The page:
Laboratory experiments, the molecules move

only up and down; if they also moved side to

  1. side, they would constitute a true liquid.

Thus it could be said that people are skating

on wildly vibrating molecules!

 

The phenomenon of a slippery, liquid-like

surface is not limited to ice, although ice is

  1. the most common example. Lead crystals and

even diamond crystals, which are made of

carbon, also show this property under certain

temperature and pressure conditions.

Passage 3 (Q.34-39)

One of the books that has done the most to

alert the world to the dangers of

environmental degradation was George

Perkins Marsh’s Man and Nature. Its

  1. message—that Western society was in the

process of causing irreparable harm to the

environment—greatly influenced ecologists

during the beginning of the modern

environmentalist movement in the 1960s.

  1. Marsh was not, however, part of this

movement. Surprisingly, Man and Nature

was first published in 1864.

 

Marsh first observed the environmentally

destructive effects of human activities while

  1. growing up in Vermont in the early

nineteenth century. The heavy demand for

firewood had depleted the forests, and

extensive sheep grazing had stripped the

land. The result was flooding and soil erosion.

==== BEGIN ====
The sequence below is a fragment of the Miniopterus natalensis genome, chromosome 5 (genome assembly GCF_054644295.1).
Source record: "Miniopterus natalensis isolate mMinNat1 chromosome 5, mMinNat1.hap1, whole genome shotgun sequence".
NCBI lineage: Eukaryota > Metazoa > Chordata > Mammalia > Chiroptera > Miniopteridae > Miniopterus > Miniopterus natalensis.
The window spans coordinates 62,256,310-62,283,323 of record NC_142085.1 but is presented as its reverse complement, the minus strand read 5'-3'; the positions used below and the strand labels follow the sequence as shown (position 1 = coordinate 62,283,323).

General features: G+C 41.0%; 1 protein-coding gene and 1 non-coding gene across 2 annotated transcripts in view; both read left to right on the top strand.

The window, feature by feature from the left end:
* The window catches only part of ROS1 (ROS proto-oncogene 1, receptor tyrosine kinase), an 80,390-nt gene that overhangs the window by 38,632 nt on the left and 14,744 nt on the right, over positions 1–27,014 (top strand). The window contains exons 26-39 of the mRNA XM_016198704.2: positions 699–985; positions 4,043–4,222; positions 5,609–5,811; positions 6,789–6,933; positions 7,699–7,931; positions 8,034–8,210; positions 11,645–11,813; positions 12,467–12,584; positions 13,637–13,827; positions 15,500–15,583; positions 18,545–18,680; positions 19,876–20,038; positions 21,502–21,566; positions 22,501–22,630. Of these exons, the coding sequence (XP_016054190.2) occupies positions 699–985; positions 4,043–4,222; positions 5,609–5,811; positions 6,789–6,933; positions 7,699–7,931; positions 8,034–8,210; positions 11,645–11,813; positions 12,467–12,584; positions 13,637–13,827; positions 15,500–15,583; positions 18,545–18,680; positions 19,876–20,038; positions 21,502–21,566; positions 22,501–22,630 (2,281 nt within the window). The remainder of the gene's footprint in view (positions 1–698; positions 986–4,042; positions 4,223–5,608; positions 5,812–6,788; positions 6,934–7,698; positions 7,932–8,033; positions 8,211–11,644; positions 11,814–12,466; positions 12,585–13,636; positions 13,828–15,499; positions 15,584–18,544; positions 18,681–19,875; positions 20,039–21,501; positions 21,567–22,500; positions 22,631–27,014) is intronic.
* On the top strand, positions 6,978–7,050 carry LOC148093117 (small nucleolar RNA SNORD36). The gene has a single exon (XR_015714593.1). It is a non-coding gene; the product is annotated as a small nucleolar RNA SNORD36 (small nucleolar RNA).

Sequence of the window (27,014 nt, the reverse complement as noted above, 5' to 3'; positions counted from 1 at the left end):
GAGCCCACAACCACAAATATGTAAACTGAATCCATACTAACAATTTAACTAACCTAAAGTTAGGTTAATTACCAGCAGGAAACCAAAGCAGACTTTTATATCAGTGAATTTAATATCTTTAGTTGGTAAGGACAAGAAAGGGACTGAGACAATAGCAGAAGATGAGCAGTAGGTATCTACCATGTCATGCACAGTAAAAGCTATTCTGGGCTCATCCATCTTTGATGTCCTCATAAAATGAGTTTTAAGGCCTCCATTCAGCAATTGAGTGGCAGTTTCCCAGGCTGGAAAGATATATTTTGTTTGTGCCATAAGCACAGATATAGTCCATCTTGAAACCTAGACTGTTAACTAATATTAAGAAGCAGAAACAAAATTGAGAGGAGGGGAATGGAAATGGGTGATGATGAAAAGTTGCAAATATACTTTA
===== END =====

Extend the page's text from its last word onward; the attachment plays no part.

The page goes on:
1. Furthermore, streams were fouled by wastes

dumped from numerous mills and dye

houses.

 

Much later in his life, after careers in law,

business, farming, and politics, Marsh served

  1. as ambassador to Italy. There he noticed land

abuse similar to what he had seen in

Vermont. Overgrazing and forest

mismanagement had rendered desolate areas

that had been productive farmland since the

  1. days of the Roman Empire. Marsh attributed

this to what he called “man’s ignorant

disregard for the laws of nature.”

In Italy, Marsh began to organize his

observations and theories. He wrote in a way

  1. intended to educate readers about the impact

of industrial and agricultural practices on the

environment. In Man and Nature, he

evaluated the important relationships

between animals and plants, discussed

  1. forestry practices in great detail, and

analyzed the ways natural water supplies are

affected by human use.

 

Man and Nature challenged the popular

belief that nature could heal any damage

  1. that people inflict upon it. Marsh argued that

people may use and enjoy, but not destroy, the

riches of the earth.

 

Furthermore, he asserted that everything in

nature is significant and that even the tiniest

  1. organism affects the fragile environmental

balance. His belief that drastic alteration of

this balance would be dangerous is now

accepted as a fundamental principle of

modern environmental science.

 

  1. Although he pointed out environmental

damage caused by irresponsible human

activities, Marsh did not oppose every human

alteration to the environment. To him, the

goal was proper management, not a return to

  1. wilderness conditions. People should consider

the consequences of their actions, he wrote,

and become “co-worker[s] with nature.”

Marsh praised the Suez Canal, the human-

made waterway between the Mediterranean

  1. Sea and the Gulf of Aden, as “the greatest

and most truly cosmopolite physical

improvement ever undertaken by man.” He

believed that the advantages of the canal—

improved transportation and commerce—